How it works: Business owners complete an online application containing a series of questions on the business, the specific project that necessitates the loan, and shareholder information. If a business owner is approved for and offered a loan, a personal guarantee is required.

What you need to know: The BDC’s online small-business loan is a good option for businesses not approved by banks. While the BDC’s rates are not as low as the big banks, they are lower than many alternative lenders. Read more on BDC’s online loan platform.

BMO Business Xpress

The BMO Business Xpress service, launched in October, 2018, promises to reduce approval time for small-business loans from weeks to minutes.

Type: Term

Eligibility: Any small business can apply. Both personal and business credit are checked.

Amount: Up to $500,000

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Rate and term: BMO says its “competitive rates” are based on the prime rate of 3.95 per cent plus an additional interest rate ranging between 1 per cent and 9 per cent. Application fees start at $500. An annual fee may also apply. The term for the loan ranges between one and five years.

Repayment: Payments are made monthly. The loan is open for repayment at any time, without any penalties.

Speed: The service uses an automatic adjudication strategy, so a customer in a branch can go from conversation to document generation to signing in under 30 minutes. In most cases, the money is advanced to the business the same day or the next day.

How it works: BMO’s platform uses data analytics technology to examine small businesses, a process it says “significantly” reduces the approval period for small-business loans. Borrowers must still apply in person for this product, but BMO says it is working on developing an online version.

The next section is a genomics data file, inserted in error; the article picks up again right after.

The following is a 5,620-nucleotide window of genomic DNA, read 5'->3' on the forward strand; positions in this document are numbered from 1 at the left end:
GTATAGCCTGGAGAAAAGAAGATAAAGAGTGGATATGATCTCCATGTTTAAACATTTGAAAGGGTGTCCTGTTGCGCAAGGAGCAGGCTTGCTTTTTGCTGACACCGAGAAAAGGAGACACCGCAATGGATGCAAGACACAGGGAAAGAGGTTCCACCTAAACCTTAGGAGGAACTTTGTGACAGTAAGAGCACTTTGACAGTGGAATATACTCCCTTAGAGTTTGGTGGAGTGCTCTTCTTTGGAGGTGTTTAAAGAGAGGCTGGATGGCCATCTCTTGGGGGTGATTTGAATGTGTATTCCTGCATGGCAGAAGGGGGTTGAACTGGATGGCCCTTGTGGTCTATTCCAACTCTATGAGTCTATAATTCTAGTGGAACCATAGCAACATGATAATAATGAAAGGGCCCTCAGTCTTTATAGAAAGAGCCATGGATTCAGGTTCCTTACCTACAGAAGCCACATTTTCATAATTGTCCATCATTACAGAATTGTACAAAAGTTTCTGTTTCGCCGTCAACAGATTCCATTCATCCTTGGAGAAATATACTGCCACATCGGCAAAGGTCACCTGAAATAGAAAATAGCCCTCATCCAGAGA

What you need to know: Our tester was informed he was not eligible to apply since he has a line of credit at another bank and BMO needs to have first claim on his assets. The bank maintains, however, that it is open for business to those who may have relationships with other lenders. Read more on BMO Business Xpress.

Clearbanc

Clearbanc is an online financing company co-led by Michele Romanow of Dragons’ Den fame that caters to web-enabled companies that want money for marketing. As with other merchant cash-advance products, Clearbanc borrowers receive an advance and repay the money advanced, plus a fee, as a predetermined percentage of their sales.

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Type: Merchant cash advance

Eligibility: E-commerce and consumer SaaS (software as a service) companies with an average monthly revenue of at least $10,000 for the past six months. Businesses must be incorporated.

Amount: $10,000 to $10-million

Rate and term: Borrowers repay the money advanced plus a fee between 6 per cent and 12.5 per cent (the fee, which is different from an annual percentage rate, fluctuates depending on how the money is spent). Repayment times vary, as they are based on a percentage of sales. Borrowers typically repay the advances in six to 12 months.

Repayment: The funds are repaid by having the business’s payment processor route an agreed-upon percentage of revenues to Clearbanc until the advance and the fee are repaid. The payback rate can range between 1 per cent and 20 per cent of sales.

Speed: While Clearbanc promises you can apply online “in minutes” and money can arrive in as little as 24 hours, typically it takes around a week for businesses to get all set up.

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How it works: Applicants give Clearbanc read-only digital access to their business bank account, payment-processing accounts and online ad-spending accounts (typically Google Ads or Facebook). Clearbanc uses that data to assess the business and determine an automated financing offer. The funds are deposited in the company’s bank account or added to a “Clearbanc marketing card.”